Projects

Current Projects

Chronic Traumatic Encepthalopathy and the Pan-Neurodegenerative Disease Phenotype

Current as of 7/5/2018

PI: Adam Labadorf
Hub Analyst: Ikjot Sidhu

An increasing body of research suggests that multiple neurodegenerative diseases (NDs) share common aspects of pathology and response in human brain. In particular, genes related to neuroinflammation and neuroimmune response have recently been shown to be consistently altered in the post mortem brains of both Huntington's and Parkinson's disease subjects.Chronic Traumatic Encephalopathy (CTE) is increasingly recognized as a ND associated with repetitive acute traumatic brain injury, and brains obtained from individuals with CTE have a higher prevalence of other NDs, including parkinsonism (Lewy bodies) and Alzheimer's Disease. We hypothesize that there is a common set of neuroinflammatory pathways invoked by neurodegeneration across HD, PD, and CTE that is detectable by genome-wide transcriptional analysis measured by high throughput mRNA sequencing (mRNA-Seq). In this study, we will identify the transcriptional signature in human post mortem brain from individuals with CTE as part of our larger effort to understand the holistic response of the brain to neurodegeneration.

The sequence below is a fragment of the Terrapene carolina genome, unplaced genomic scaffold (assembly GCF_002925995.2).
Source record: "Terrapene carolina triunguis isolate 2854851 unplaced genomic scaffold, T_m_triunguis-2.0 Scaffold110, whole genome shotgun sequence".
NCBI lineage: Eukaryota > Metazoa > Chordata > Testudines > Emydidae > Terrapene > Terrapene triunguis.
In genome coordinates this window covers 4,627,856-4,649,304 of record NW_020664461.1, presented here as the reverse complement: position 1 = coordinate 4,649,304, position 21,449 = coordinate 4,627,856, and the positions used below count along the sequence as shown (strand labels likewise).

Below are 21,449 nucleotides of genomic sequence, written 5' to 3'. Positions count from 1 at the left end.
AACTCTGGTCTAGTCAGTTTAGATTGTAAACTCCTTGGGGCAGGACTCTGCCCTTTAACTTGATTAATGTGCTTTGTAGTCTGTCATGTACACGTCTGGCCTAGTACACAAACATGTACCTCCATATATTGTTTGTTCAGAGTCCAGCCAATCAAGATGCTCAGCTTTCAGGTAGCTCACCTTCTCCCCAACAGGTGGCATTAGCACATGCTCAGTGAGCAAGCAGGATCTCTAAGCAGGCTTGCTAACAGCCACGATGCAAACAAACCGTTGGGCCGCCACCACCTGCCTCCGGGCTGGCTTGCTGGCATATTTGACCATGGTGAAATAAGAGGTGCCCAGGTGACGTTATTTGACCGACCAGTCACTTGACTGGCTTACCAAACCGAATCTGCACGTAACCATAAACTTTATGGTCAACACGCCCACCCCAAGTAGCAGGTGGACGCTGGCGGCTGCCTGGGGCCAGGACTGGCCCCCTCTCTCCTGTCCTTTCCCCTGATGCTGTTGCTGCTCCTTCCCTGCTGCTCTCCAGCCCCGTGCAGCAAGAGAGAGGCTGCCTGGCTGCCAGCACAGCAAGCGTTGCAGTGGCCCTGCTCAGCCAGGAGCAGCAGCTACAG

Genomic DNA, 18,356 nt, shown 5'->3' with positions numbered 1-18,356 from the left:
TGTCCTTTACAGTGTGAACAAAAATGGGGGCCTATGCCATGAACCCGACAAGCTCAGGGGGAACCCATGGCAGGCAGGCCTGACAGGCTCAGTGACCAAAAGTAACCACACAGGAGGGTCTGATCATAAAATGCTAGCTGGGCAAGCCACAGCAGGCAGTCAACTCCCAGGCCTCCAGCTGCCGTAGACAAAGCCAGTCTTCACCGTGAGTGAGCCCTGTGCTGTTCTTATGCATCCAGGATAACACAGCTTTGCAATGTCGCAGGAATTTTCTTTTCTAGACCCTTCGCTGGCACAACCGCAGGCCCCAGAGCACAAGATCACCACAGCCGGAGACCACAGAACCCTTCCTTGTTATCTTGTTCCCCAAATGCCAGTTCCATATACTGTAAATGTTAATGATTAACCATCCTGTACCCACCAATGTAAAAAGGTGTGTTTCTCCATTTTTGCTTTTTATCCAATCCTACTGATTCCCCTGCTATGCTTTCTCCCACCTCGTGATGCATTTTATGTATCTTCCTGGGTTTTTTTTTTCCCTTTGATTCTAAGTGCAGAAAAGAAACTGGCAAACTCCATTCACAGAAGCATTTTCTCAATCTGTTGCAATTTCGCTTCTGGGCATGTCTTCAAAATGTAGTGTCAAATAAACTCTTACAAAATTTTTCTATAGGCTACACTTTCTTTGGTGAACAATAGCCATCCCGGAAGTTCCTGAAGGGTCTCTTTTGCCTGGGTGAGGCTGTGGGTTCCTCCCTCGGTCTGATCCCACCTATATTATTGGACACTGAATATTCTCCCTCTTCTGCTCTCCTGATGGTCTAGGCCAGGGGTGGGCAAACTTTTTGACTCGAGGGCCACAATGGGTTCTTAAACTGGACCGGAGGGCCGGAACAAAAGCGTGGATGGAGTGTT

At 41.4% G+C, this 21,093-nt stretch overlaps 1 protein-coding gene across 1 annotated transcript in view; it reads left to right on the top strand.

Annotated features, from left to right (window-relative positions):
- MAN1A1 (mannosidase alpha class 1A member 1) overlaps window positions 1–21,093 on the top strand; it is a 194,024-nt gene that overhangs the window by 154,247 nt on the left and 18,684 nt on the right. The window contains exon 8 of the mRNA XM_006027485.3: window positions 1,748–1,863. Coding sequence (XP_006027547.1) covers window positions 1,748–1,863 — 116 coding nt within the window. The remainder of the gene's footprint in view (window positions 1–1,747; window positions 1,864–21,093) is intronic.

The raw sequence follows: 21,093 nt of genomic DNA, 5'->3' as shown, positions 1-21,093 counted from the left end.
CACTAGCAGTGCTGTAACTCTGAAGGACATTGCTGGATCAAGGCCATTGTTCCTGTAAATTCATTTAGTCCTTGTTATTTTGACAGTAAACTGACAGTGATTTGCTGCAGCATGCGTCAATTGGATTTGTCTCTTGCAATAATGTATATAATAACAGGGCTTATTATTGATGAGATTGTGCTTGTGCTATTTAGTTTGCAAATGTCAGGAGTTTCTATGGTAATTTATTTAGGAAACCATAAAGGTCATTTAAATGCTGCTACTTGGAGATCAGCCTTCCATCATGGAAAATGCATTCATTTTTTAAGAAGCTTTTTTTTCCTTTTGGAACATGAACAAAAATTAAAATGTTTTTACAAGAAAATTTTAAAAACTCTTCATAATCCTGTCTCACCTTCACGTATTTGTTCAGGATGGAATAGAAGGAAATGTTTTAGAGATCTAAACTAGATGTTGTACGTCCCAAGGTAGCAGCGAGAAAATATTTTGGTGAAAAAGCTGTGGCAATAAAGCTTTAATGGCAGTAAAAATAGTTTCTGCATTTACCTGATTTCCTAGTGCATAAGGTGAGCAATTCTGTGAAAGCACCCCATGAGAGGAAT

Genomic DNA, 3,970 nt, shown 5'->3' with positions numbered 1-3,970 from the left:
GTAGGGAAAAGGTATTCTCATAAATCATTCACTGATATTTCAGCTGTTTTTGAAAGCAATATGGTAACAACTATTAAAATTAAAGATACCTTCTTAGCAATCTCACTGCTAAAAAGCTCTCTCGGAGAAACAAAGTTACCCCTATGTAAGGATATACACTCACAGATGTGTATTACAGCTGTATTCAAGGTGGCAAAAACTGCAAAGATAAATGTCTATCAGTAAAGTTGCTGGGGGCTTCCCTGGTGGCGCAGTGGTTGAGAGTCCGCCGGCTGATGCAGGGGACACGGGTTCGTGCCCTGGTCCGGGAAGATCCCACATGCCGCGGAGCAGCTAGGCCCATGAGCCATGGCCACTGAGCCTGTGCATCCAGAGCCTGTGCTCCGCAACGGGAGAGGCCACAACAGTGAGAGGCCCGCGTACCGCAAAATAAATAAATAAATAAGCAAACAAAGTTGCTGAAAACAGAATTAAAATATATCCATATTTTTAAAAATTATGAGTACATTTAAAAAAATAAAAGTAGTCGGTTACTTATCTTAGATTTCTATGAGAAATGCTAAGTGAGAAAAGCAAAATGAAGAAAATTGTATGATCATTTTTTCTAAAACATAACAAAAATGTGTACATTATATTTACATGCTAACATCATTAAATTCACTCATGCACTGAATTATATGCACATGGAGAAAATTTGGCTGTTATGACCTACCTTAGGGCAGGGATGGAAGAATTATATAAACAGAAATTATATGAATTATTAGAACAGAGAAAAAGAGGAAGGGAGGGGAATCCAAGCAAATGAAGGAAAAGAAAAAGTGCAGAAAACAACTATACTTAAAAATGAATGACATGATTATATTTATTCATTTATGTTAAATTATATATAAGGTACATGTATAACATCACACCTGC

Genetic Risk Factors in Chronic Traumatic Encephalopathy

Current as of 7/5/2018

PI: Thor Stein
Hub Analyst: Nate Bourgeois